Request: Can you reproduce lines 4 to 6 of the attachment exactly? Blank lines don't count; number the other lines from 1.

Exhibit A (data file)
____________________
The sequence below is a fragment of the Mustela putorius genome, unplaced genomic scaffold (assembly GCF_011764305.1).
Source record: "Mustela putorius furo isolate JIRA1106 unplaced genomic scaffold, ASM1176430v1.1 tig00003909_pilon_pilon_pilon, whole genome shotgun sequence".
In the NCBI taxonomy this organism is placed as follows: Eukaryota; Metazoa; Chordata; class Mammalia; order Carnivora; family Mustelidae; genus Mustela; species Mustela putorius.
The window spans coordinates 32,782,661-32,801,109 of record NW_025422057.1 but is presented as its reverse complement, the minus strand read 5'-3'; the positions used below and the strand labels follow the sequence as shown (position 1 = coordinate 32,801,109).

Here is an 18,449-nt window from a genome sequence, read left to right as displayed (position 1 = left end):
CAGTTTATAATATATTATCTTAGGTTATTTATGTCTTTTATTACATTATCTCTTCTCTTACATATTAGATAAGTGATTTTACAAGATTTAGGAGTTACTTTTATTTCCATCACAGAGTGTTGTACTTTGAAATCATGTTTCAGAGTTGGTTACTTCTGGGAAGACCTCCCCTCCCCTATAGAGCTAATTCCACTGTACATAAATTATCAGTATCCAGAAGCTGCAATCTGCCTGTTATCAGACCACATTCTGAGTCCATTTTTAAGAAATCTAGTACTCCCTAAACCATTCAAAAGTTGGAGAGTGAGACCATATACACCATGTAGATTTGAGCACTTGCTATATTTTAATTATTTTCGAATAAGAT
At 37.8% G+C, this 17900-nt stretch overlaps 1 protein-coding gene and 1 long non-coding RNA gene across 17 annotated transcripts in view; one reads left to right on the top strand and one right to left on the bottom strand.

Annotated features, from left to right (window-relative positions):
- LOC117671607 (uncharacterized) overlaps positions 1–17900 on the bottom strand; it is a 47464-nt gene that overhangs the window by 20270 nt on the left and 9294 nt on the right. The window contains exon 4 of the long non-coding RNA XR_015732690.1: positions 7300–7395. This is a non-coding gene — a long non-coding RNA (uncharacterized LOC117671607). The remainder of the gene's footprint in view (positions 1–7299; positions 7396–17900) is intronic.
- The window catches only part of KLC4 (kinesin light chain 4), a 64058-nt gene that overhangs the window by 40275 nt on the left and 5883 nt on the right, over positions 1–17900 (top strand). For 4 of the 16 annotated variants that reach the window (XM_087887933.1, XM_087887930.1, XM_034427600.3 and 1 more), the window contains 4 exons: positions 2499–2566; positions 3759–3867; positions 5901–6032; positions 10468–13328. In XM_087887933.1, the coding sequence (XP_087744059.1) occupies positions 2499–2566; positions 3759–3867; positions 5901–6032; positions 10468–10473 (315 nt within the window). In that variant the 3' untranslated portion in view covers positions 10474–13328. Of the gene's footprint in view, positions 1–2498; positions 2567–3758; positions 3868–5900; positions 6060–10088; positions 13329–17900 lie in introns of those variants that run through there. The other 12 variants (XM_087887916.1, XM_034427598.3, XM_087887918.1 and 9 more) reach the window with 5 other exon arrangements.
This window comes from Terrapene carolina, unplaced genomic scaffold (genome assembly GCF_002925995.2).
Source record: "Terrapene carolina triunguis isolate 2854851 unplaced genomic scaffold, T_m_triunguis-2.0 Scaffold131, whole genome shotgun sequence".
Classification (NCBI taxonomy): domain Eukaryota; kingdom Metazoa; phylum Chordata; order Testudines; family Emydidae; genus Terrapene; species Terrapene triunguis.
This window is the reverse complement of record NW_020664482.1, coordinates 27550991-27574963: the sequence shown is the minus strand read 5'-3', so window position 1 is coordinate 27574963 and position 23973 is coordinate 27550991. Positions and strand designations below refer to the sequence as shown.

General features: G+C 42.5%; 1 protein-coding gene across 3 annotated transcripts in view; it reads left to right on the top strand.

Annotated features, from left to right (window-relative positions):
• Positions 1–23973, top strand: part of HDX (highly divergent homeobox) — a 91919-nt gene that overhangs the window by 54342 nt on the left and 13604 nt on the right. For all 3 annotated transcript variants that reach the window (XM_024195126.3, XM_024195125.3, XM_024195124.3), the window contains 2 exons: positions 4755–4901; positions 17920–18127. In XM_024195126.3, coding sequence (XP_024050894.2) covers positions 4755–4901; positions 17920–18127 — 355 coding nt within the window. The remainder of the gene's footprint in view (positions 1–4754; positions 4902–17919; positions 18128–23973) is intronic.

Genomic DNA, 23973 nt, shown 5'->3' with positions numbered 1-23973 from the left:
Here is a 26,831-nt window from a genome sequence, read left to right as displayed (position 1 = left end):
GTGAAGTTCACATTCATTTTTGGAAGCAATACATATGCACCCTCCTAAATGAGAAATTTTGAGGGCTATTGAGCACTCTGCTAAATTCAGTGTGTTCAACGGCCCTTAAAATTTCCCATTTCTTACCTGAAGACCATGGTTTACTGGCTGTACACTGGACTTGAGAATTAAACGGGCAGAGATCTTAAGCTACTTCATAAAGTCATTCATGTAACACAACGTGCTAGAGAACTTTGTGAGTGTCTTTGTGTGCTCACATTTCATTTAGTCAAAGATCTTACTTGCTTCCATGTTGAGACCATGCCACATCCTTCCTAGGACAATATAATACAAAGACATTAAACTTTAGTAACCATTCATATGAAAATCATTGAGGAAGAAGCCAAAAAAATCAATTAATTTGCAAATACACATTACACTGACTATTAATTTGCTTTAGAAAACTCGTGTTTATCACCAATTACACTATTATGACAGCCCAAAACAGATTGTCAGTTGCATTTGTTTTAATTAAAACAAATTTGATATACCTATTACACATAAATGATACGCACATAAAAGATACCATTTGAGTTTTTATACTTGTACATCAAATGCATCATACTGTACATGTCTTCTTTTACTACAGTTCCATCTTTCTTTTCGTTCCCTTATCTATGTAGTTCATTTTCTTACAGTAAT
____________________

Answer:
The window spans coordinates 32,782,661-32,801,109 of record NW_025422057.1 but is presented as its reverse complement, the minus strand read 5'-3'; the positions used below and the strand labels follow the sequence as shown (position 1 = coordinate 32,801,109).

Here is an 18,449-nt window from a genome sequence, read left to right as displayed (position 1 = left end):
CAGTTTATAATATATTATCTTAGGTTATTTATGTCTTTTATTACATTATCTCTTCTCTTACATATTAGATAAGTGATTTTACAAGATTTAGGAGTTACTTTTATTTCCATCACAGAGTGTTGTACTTTGAAATCATGTTTCAGAGTTGGTTACTTCTGGGAAGACCTCCCCTCCCCTATAGAGCTAATTCCACTGTACATAAATTATCAGTATCCAGAAGCTGCAATCTGCCTGTTATCAGACCACATTCTGAGTCCATTTTTAAGAAATCTAGTACTCCCTAAACCATTCAAAAGTTGGAGAGTGAGACCATATACACCATGTAGATTTGAGCACTTGCTATATTTTAATTATTTTCGAATAAGAT